Weta morphology is classical of the general insect body plan. As with all insects, weta possess three body segments; head, thorax, and abdomen. Weta lack the obvious presence of wings. Figure 2.1 from Gibbs 1998 shows the basic weta body plan. The weta hatches as a smaller form of the adult (nymph), undergoing up to nine stages of incomplete metamorphosis (exopterygote/ hemimetabolous development), before reaching maturity.
Normally adulthood in insects is reached with the external development of wings but in the wetas case this is indicated by sexual activity. Because the weta is flightless it has lost the need for wings, this feature is what allows weta to grow to such proportions.
The weta possesses a strong exoskeleton constructed from the polysaccharide chiton and proteins bound together to form a complex glycoprotein. This layer or cuticle functions to prevent the loss of water without which the weta would dehydrate. The tough chitinous shell gives the insect some protection from smaller predators and aids defense of territories, especially with male tree weta who possess large mandibles. The exoskeleton covers the entire body and extends internally to line much of the digestive system, as well as the air transporting tubules of the trachea (Dorrit et al, 1991).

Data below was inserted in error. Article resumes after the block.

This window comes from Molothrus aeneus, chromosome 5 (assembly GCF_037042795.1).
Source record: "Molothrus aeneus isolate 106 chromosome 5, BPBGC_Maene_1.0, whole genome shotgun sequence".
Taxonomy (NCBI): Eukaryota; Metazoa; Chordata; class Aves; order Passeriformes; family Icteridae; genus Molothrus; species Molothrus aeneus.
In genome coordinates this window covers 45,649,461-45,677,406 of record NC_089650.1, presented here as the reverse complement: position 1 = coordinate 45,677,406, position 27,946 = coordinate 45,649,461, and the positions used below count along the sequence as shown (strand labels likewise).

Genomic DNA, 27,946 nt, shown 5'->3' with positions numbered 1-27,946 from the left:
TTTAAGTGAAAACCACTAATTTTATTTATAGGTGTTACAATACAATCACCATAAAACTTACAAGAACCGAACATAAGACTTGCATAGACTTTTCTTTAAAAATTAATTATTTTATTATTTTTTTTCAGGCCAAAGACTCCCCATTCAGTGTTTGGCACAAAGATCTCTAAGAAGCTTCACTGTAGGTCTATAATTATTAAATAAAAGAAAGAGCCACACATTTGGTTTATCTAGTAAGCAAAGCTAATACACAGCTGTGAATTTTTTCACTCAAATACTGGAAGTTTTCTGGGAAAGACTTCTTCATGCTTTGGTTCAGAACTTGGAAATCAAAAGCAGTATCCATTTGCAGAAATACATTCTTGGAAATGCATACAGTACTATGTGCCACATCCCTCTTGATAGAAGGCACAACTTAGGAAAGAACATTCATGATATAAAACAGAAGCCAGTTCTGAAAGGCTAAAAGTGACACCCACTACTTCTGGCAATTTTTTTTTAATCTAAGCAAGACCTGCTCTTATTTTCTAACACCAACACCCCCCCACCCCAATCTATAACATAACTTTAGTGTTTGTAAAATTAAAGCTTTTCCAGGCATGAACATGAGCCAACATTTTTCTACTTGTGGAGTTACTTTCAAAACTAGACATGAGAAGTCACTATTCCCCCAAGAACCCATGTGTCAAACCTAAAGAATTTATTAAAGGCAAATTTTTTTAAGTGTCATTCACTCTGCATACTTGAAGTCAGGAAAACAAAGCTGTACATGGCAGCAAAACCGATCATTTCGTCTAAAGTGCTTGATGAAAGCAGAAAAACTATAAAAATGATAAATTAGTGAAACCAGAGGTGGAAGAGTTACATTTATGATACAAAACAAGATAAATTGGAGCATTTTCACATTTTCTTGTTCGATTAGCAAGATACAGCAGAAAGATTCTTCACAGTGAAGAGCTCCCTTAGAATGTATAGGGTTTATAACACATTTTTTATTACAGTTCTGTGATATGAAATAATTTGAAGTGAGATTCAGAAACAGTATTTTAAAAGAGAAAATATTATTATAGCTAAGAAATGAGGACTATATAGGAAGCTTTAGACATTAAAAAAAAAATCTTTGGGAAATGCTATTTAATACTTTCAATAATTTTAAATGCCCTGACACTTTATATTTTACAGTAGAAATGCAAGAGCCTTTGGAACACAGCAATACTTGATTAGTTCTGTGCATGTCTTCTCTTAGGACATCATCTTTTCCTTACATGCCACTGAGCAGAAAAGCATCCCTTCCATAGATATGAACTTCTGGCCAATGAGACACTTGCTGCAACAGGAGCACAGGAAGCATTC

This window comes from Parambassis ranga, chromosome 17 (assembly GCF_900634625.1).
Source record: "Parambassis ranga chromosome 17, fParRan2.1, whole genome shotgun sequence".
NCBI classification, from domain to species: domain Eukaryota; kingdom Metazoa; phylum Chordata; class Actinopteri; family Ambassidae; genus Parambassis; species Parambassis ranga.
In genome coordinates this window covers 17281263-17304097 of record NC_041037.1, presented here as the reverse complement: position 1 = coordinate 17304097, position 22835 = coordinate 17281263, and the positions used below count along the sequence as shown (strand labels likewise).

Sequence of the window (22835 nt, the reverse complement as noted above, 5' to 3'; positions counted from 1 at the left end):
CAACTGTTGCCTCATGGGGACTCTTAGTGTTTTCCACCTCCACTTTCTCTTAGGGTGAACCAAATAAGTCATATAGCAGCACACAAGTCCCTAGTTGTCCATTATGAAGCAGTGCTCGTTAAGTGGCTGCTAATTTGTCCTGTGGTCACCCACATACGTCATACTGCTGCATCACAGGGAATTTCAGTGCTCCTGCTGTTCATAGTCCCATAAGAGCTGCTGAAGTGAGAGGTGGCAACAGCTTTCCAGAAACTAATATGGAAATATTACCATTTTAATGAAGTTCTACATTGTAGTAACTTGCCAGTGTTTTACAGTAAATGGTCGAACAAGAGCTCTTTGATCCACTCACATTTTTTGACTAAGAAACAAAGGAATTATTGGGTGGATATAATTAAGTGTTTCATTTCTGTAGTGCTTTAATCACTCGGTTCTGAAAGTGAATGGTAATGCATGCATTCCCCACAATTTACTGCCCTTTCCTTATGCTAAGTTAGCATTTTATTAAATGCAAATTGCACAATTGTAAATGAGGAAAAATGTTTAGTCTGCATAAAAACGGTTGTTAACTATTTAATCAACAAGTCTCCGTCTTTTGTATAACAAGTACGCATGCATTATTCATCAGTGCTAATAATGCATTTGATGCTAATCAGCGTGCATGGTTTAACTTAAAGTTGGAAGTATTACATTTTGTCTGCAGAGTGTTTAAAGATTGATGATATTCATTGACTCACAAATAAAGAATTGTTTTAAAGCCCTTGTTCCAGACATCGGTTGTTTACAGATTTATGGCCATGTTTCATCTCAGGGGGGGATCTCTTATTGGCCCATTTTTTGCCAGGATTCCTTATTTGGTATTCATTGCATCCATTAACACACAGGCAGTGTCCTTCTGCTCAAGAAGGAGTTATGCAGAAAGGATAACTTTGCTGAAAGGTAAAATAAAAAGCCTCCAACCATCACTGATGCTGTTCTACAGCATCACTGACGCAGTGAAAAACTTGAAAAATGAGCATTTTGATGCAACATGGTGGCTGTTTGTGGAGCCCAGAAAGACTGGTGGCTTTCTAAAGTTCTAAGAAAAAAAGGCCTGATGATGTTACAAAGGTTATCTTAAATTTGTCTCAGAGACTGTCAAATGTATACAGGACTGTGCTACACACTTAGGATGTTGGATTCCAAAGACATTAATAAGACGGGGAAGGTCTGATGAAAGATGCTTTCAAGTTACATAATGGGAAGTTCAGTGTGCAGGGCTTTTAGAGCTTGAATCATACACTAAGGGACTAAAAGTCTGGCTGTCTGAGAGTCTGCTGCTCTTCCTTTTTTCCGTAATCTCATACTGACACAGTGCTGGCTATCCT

The degree of cephalisation within the different weta species is diverse, determined mainly by dietary requirements but also defensive needs. See Figure 2.2 (Gibbs, 1998). The mandibles of the tree weta and the addition of elephant-like tusks on the tusked weta best represent this. The main purpose of these features seems to be for battles between rival males who might be fighting over territory or for mating privileges. In the case of the tree weta, it has been shown that the weta with the largest head receives preference over a small head for mating privileges (Gibbs, 1994).
Like most insects the weta has a pair of compound eyes from which it is likely to be able to see an object in colour but out of focus unless within a few centimeters. They are excellent for picking up movement and would operate well under low intensity lighting (Gibbs, 1998).
Between the two compound eyes lies a triangular formation of three photoreceptors called ocelli. These simple eyes only detect the presence or absence of light (Dorrit et al, 1991). Therefore these ocelli are able to detect such changes as day length which allows determination of the seasons.
The feeding appendages of the weta consist of a pair of mandibles and two pairs of maxillae. The second pair of maxillae form three-jointed palps – the labium (or lower lip), while the upper lip (or labrum), formed by a shelf-like projection of the head, covers the mandibles anteriorly (Dorrit et al, 1991).
The labrum is the only unpaired feeding structure and can move to hold food between the jaws while being chewed and has, on its inner surface, a number of taste organs (Gibbs, 1998).
The mandibles are the first paired structures and dominate the features of the head. They are hinged to the lower front edges of the head capsule and are operated by large jaw muscles, which virtually fill the inside of the head. These blunt mandibles are used to tear off leaf fragments or chew up insects taken as prey. Weta can inflict a painful bite if provoked (Gibbs, 1998).